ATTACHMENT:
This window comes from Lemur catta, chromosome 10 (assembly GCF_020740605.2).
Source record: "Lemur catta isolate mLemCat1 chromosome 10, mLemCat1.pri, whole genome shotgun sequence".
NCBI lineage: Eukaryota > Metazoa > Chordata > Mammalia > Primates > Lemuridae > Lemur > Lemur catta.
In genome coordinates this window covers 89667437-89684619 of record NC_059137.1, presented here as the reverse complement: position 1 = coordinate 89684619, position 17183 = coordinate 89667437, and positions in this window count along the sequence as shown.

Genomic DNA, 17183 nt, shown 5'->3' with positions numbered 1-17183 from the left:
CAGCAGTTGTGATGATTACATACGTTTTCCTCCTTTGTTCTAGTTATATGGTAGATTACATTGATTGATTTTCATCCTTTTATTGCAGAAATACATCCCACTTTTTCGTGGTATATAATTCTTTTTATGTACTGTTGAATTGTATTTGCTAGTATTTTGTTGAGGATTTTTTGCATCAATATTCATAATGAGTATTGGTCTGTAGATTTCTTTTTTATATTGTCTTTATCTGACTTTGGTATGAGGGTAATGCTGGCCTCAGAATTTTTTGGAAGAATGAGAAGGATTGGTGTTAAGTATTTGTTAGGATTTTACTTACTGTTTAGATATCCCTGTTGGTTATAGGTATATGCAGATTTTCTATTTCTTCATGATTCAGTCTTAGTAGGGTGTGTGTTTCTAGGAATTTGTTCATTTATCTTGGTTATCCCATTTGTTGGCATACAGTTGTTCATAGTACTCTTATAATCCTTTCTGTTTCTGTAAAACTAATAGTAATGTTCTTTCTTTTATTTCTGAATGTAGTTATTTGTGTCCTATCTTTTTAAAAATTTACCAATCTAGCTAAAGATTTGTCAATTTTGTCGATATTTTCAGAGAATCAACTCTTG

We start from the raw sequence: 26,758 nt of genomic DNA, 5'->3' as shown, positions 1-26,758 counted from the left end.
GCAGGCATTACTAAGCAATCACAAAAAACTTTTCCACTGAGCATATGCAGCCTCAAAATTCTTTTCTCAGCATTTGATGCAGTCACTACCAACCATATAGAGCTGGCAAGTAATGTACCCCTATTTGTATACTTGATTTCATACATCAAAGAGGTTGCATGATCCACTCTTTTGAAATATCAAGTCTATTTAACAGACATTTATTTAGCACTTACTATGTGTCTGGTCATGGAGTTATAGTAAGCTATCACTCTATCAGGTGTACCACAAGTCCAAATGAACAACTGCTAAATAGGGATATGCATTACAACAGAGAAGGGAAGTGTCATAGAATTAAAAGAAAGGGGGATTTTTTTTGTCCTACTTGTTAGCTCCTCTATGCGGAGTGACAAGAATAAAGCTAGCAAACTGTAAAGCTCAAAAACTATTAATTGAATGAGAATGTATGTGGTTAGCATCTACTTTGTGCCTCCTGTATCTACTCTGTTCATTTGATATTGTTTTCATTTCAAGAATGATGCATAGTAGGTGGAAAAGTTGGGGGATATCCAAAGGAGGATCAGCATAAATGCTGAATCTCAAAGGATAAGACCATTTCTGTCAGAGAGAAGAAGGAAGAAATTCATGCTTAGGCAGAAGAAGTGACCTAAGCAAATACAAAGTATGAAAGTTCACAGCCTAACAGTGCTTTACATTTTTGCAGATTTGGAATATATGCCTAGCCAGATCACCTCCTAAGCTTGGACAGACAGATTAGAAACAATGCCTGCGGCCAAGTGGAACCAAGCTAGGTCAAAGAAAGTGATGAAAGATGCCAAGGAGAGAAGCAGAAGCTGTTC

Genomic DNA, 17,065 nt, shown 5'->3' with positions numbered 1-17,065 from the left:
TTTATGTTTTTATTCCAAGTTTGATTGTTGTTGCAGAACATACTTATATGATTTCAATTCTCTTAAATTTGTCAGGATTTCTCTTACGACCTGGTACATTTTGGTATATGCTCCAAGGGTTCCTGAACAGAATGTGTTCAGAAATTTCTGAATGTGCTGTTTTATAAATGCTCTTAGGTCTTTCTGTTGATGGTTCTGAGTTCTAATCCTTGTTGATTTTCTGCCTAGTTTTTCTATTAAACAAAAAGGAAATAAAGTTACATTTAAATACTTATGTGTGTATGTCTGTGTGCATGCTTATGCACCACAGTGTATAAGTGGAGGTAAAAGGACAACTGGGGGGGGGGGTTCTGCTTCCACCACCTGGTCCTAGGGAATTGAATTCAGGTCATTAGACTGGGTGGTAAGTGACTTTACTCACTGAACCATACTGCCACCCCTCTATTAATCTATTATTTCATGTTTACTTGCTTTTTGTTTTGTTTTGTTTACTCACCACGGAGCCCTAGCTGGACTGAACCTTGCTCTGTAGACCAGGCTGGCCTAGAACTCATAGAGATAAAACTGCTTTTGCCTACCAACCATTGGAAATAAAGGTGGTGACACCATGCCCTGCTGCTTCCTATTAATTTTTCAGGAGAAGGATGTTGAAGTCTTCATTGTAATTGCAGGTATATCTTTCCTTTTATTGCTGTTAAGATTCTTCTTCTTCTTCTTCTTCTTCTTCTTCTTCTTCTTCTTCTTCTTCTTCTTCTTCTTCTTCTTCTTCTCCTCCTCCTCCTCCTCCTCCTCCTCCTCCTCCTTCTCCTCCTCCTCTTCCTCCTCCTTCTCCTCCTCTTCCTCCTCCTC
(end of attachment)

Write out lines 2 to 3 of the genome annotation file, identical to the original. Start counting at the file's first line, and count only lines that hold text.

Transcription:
Source record: "Lemur catta isolate mLemCat1 chromosome 10, mLemCat1.pri, whole genome shotgun sequence".
NCBI lineage: Eukaryota > Metazoa > Chordata > Mammalia > Primates > Lemuridae > Lemur > Lemur catta.